The axis of mercy supporting the world turns on these hinges or poles, that through the Mother we have access to the Son and through the Son to the Father, so that being thus led we should have no fear that our reconciliation would be rejected.

St. Albert the Great

Quote of the Week

“It is impossible to understand what Jesus’ rising from the dead is about if we think of it as the resuscitation of a dead man. He is not described as starting life over again. He did not mythically represent new vegetation after the rains of winter are over, or human life perpetually coming forth from the dark womb of earth. He was, for the Jews who first believed in him, the ‘first-fruits’ of a harvest of all the dead. If you had the faith of the Pharisees, his appearance would have startled you, but it would not have surprised you. You would have been stunned chiefly that he was alone. That he was risen in the body was something that ultimately you could cope with.

It seems strange, at this distance of years, to try to re-create a world we have such sparse information about. We cannot reconstruct ancient Jewish religious thought and make it ours. We can save ourselves a lot of headaches, though, if we realize how much preparedness there was in those times for the notion of being raised from the dead. … After an initial shock no less than ours, pharisaic Jews like Peter and James would think, ‘God’s reign has begun! But where are the others?’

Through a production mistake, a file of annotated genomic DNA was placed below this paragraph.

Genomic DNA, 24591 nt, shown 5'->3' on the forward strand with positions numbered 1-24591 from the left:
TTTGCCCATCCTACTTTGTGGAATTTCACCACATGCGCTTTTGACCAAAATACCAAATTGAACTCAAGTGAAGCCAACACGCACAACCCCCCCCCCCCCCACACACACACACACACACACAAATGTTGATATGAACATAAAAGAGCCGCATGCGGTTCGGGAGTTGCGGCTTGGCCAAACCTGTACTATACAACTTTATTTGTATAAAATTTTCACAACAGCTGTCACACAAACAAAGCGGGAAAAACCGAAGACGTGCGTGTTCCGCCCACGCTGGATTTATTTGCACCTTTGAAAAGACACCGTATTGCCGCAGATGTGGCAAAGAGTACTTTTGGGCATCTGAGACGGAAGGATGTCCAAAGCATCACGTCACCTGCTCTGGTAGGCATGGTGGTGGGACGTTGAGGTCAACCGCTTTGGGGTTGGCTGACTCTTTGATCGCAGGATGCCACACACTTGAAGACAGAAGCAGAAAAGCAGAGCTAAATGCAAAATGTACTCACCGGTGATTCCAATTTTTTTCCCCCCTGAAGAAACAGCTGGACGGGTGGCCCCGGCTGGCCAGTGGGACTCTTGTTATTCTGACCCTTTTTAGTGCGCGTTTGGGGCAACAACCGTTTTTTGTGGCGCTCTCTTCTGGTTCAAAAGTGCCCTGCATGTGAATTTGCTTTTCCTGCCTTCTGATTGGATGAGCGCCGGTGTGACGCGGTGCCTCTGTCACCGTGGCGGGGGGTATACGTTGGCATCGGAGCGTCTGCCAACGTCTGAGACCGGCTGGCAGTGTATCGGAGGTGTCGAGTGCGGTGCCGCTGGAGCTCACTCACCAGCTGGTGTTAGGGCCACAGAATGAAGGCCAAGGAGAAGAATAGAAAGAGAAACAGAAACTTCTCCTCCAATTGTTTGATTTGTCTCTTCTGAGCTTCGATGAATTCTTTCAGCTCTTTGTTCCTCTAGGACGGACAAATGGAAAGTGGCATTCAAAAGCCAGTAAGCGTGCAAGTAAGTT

Gerard Sloyan

Quote of the Week: First Fruits

Risk

“You just heard in the Gospel that one must not love oneself so much as to avoid getting involved in the risks of life…Whoever out of love for Christ gives themselves to the service of others will live, like the grain of wheat that dies-but only apparently. If it did not die, it would remain alone. Only in undoing itself does it produce the harvest.”

Oscar Romero